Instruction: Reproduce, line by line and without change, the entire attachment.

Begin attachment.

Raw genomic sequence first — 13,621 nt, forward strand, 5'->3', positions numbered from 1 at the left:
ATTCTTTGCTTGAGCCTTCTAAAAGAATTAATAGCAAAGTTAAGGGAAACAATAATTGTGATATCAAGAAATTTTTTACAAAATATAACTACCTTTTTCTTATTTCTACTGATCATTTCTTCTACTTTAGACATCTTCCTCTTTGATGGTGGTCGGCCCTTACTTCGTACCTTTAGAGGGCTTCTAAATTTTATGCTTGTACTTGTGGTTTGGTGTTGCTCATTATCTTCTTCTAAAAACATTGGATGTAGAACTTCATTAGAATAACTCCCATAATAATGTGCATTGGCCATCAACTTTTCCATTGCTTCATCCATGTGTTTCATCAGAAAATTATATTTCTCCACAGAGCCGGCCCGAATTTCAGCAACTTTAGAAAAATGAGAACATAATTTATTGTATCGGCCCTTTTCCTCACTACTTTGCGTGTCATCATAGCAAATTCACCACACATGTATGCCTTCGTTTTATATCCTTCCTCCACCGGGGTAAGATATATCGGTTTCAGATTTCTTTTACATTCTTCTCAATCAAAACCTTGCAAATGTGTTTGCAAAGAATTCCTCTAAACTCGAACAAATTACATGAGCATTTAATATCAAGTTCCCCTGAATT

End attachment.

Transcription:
Raw genomic sequence first — 13,621 nt, forward strand, 5'->3', positions numbered from 1 at the left:
ATTCTTTGCTTGAGCCTTCTAAAAGAATTAATAGCAAAGTTAAGGGAAACAATAATTGTGATATCAAGAAATTTTTTACAAAATATAACTACCTTTTTCTTATTTCTACTGATCATTTCTTCTACTTTAGACATCTTCCTCTTTGATGGTGGTCGGCCCTTACTTCGTACCTTTAGAGGGCTTCTAAATTTTATGCTTGTACTTGTGGTTTGGTGTTGCTCATTATCTTCTTCTAAAAACATTGGATGTAGAACTTCATTAGAATAACTCCCATAATAATGTGCATTGGCCATCAACTTTTCCATTGCTTCATCCATGTGTTTCATCAGAAAATTATATTTCTCCACAGAGCCGGCCCGAATTTCAGCAACTTTAGAAAAATGAGAACATAATTTATTGTATCGGCCCTTTTCCTCACTACTTTGCGTGTCATCATAGCAAATTCACCACACATGTATGCCTTCGTTTTATATCCTTCCTCCACCGGGGTAAGATATATCGGTTTCAGATTTCTTTTACATTCTTCTCAATCAAAACCTTGCAAATGTGTTTGCAAAGAATTCCTCTAAACTCGAACAAATTACATGAGCATTTAATATCAAGTTCCCCTGAATT